What to do with your allium seedheads
In this video, Sarah shows you her favourite varieties of alliums for drying, ready for spraying for Christmas decorations.
Alliums are really wonderful in May in this garden - this is the Oast Garden - and they look fabulous. ‘Purple Sensation’ is an Allium hollandicum, and these are a species that when ‘Purple Sensation’ self-seeds it reverts to; they're beautiful and just slightly paler mauve than ‘Purple Sensation’.
By August I personally don't really like seeing the seed pods in the garden because it makes it feel rather autumnal and I don't want it to feel autumnal in July. I want the garden to still be full of juice and colour, so I'm just going to remove all these seed pods from the border, but they don't go on the compost heap. What we do is we store them for a couple of weeks so they dry out properly and then, in about a month's time, I spray them silver to add to the Christmas tree and they look fabulous.
This one is ‘Purple Sensation’, which is the smallest, but in June you get cristophii, which is a bit bigger and also dries brilliantly, and schubertii which is huge, sprays fantastically and is the best of all alliums to go on the top of your Christmas tree.
The ones that we've picked already are still a bit green, but soon once they've lost all the green and are completely dry, then they're perfectly ready for spring. We've also got nigella pods waiting to dry which are beautiful made into chains for a Christmas tree. You can just put wire through them and you get these beautiful chains for a Christmas tree.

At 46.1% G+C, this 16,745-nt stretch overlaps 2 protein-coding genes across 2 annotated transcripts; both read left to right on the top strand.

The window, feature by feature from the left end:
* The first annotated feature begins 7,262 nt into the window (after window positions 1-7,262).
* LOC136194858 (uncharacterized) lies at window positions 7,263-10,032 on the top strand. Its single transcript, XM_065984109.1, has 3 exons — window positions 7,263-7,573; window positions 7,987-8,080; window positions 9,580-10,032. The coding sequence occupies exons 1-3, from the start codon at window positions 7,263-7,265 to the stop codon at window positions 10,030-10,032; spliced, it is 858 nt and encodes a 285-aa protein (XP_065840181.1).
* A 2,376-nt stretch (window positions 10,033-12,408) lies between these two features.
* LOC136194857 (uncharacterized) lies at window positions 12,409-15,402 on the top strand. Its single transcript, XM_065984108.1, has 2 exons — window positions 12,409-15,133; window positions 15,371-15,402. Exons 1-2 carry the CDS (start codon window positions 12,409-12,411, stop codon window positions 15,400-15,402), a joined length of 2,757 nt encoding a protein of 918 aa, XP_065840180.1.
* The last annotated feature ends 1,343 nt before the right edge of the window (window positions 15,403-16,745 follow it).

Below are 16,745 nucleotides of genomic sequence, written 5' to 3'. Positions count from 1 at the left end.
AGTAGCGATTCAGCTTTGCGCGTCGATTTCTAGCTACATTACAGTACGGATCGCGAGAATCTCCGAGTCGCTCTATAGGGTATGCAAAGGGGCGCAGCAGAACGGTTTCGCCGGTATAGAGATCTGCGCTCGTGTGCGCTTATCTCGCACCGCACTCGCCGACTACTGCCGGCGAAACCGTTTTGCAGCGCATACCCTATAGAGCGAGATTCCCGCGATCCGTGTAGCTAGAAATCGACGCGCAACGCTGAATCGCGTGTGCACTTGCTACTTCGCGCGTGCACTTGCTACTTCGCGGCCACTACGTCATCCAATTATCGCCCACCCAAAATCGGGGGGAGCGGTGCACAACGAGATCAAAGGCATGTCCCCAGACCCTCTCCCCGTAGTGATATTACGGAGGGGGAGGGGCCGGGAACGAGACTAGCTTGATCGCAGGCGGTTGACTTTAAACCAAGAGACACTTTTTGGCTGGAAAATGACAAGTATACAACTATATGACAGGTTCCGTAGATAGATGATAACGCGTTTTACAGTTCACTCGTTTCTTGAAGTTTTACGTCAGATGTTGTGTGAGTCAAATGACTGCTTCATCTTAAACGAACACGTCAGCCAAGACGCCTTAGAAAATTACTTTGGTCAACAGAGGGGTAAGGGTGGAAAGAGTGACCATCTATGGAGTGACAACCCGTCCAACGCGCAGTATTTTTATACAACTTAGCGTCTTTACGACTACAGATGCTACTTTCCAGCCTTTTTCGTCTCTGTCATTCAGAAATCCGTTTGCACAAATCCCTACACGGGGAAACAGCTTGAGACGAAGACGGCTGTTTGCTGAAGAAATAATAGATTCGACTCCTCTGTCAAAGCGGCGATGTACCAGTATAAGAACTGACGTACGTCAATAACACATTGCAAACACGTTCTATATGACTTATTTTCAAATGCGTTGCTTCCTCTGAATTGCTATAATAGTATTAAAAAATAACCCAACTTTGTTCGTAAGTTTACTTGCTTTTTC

And then for big decorations, we use angelica. They shed their seeds but you are left with these beautiful globe-like spheres of stems and these look fantastic sprayed too.
The Allium schubertii is the crowning glory of all alliums, it's just massive, and you can imagine it sprayed silver on top of the Christmas tree. It's perfect to harvest either now or even when it's a little bit dry, but don't leave it too late because once you get the winds in the autumn they just get blown away and smashed really easily. So, pick them when they've still got a bit of greenness and juice to them and just hang them upside down in a barn somewhere, or your potting shed, and then they'll be ready for Christmas.
To spray them you want to work outside because you don't want to inhale the chemicals from the paint. I just put them on a big outside table with lots of newspaper all around. Put on either a black dustbin bag or an apron that you don't mind getting bit of silver paint on and then literally just spray them. I spray them, allow them to dry for half an hour, turn them around, spray them again, allow them to dry for half an hour, turn them around and that should coat them pretty evenly. That's it then, you just leave them and then they're perfect on the Christmas tree.
The reason I love alliums so much is if you just have your baubles on the end of the Christmas tree stems or even halfway down you get something that's almost a pyramid or a triangle, whereas if you have the alliums, you can realize the beauty and the three-dimensionality of the whole thing. Alliums are the best possible thing for that, both little ones and massive ones like the schubertii.